Originally Posted by Gatorguy
What evidence do you have that's what they do? My understanding is that Google does the ad placements, with the data itself allowing for targeted ads never leaving their control. That's why they're valuable to advertiser's. If they simply sold "the list" then the value to the chain would drop fast just like it did with the old mailing lists that ended up used several times and shared with other departments.
Do you have some link showing Google's really selling the data itself instead of placing/delivering the ads? I'm happy to be corrected if I've misunderstood.
I'll butt in here again just quickly.
I'm personally unaware of documented instances of google directly selling their personal info. That doesn't mean they aren't doing it indirectly or in tricky ways, and I'd love to hear about it if they are.
But they ARE BUYING
this data, and they are almost certainly the largest owner of personally-identifiable data in the world. Note I didn't say identified, but identifiable. There is a technical difference, but from a practical standpoint it's the same.
I'm not going to dig out a bunch of references, but here's one from a pretty reputable source (the Wall Street Journal) talking about marrying online profiles with offline names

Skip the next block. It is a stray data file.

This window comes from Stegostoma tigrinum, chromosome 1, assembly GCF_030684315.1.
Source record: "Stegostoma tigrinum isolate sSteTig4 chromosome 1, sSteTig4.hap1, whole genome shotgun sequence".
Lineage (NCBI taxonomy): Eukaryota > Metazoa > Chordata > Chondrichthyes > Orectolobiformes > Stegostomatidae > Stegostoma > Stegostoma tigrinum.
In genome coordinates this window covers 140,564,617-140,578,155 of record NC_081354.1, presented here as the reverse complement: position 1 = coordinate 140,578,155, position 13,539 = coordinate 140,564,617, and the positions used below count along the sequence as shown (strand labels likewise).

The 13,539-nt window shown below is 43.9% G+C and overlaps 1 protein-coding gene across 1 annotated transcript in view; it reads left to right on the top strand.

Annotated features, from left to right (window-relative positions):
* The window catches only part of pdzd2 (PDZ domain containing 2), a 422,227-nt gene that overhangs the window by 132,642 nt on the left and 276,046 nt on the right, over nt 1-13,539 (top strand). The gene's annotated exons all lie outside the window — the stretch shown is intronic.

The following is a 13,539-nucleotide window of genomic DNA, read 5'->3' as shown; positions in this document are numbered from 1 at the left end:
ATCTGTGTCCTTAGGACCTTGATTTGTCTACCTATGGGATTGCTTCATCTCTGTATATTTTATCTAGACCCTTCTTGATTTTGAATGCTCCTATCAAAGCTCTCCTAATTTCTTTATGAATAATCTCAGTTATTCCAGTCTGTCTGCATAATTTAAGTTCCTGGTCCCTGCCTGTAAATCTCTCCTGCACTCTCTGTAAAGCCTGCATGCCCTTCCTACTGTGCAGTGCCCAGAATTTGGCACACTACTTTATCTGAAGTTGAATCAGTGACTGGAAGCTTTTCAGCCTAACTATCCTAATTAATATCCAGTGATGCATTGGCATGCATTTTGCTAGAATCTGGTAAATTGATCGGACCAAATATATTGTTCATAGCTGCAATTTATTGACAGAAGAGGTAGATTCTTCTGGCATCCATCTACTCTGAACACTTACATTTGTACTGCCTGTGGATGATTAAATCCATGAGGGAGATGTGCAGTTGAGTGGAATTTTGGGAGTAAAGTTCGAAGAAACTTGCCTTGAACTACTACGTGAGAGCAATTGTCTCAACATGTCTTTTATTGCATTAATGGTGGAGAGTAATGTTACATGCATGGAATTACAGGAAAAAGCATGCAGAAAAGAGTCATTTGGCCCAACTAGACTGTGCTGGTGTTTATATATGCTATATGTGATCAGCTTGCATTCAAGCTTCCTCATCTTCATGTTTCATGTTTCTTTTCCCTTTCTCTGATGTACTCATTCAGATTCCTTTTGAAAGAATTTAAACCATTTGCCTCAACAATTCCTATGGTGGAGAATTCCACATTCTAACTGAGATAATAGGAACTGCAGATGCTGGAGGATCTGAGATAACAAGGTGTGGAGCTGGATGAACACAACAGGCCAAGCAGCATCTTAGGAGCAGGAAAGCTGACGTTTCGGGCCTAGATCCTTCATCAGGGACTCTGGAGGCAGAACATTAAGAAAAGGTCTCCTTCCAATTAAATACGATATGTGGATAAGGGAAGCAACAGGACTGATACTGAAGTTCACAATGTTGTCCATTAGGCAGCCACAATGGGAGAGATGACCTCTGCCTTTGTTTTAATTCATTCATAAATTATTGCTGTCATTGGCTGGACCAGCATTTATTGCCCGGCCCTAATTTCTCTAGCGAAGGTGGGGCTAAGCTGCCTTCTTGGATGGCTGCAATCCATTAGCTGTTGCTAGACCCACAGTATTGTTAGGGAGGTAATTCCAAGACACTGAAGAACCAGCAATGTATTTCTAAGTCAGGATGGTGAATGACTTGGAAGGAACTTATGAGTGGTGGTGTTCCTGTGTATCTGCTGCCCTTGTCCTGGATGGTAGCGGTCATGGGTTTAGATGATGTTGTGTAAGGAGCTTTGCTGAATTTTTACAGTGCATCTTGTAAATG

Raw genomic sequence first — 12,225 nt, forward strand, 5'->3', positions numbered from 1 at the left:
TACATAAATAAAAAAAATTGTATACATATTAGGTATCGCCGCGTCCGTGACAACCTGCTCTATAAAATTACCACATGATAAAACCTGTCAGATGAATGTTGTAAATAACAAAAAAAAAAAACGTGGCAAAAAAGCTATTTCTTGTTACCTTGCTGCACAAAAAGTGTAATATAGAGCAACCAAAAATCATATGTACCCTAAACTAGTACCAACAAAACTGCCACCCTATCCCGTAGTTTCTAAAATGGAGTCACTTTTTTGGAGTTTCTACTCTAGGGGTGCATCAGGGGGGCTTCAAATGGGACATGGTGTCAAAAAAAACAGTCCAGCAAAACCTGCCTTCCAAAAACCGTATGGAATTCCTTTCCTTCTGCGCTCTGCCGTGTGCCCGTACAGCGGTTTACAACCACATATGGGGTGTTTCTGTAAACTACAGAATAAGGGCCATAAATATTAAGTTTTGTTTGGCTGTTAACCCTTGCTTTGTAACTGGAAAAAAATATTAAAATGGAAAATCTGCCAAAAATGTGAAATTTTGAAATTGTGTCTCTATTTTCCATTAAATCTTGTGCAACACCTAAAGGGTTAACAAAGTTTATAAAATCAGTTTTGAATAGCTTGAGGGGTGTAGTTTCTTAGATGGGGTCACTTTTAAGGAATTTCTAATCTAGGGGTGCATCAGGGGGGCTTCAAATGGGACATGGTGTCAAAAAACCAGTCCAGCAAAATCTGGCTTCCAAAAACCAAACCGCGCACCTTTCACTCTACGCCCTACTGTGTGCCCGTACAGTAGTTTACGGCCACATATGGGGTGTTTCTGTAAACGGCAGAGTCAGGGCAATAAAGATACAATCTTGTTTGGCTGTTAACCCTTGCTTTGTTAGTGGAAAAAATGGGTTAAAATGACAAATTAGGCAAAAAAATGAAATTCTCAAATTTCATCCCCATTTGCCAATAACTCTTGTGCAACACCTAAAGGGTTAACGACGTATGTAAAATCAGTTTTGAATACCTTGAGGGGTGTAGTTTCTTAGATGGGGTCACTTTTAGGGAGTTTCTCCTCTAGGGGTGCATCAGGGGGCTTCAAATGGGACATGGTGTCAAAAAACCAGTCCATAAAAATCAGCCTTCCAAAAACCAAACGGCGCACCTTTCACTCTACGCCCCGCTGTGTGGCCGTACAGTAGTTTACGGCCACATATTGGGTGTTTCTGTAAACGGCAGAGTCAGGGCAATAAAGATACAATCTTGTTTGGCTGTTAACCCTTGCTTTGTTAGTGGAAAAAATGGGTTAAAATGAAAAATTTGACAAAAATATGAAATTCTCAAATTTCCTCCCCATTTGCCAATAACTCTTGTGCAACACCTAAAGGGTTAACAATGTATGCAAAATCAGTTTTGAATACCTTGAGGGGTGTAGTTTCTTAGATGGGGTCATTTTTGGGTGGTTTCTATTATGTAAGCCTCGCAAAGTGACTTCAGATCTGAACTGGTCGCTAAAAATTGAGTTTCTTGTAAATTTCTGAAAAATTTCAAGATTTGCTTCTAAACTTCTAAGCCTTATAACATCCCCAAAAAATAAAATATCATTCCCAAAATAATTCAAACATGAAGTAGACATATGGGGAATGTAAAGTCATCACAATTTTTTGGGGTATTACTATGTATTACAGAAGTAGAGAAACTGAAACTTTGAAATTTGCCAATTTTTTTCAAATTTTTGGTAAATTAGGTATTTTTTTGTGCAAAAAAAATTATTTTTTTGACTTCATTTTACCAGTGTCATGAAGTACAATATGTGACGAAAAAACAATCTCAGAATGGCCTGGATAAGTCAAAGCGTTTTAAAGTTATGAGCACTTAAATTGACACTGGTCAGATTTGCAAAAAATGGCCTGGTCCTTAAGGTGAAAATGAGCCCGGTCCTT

Read down the page a ways and you'll see InviteMedia (a Google company) mentioned:
In Mrs. Twombly's case, RapLeaf transmitted data about her to at least 23 data and advertising companies after she logged into Pingg, according to the analysis of the computer code.
Twenty-two companies, including Google's Invite Media, confirmed receiving data from RapLeaf. RapLeaf declined to comment on its relationships with the companies.
Google may or may not be actively selling
personal data, but they are definitely part of the ecosystem, and they are buyers of this data, which isn't really any better or worse than selling. If legislation isn't in place they can decide overnight that the benefits of carefully selling access to their treasure trove of data outweighs the benefits of keeping it for their own private use.
If you think this is silly because Page/Brin/et. al are generally "good guys" at heart (and I agree), remember that any or all of them could get hit by a bus next week and management would change. In fact, it's guaranteed
that management will eventually change, but the data stores will continue to grow over time. The data they are gathering will never, ever, EVER